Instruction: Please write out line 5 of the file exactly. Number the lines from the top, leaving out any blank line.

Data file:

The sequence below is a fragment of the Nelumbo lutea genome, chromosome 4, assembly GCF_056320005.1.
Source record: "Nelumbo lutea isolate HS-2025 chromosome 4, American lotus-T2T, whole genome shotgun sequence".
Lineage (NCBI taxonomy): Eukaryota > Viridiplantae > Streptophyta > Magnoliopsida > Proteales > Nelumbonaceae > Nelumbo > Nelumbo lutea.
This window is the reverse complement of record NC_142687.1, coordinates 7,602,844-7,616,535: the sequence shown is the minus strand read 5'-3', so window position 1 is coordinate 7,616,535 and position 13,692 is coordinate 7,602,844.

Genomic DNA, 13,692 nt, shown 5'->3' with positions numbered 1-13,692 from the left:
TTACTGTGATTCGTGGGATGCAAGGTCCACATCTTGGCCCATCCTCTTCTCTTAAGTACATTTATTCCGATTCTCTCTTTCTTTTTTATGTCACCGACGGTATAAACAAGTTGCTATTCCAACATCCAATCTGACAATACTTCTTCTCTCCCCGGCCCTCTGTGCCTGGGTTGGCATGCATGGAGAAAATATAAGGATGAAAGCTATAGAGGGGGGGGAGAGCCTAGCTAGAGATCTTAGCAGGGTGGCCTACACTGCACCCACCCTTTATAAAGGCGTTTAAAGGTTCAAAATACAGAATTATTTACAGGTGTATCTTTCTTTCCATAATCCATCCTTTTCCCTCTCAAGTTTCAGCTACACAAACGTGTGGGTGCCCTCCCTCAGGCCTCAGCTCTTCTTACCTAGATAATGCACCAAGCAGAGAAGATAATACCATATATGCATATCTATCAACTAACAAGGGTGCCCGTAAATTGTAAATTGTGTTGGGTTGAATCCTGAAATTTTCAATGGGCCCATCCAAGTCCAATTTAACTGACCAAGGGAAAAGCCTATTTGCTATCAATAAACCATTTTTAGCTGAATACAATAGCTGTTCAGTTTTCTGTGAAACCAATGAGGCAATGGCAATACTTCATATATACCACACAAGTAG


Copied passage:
Genomic DNA, 13,692 nt, shown 5'->3' with positions numbered 1-13,692 from the left: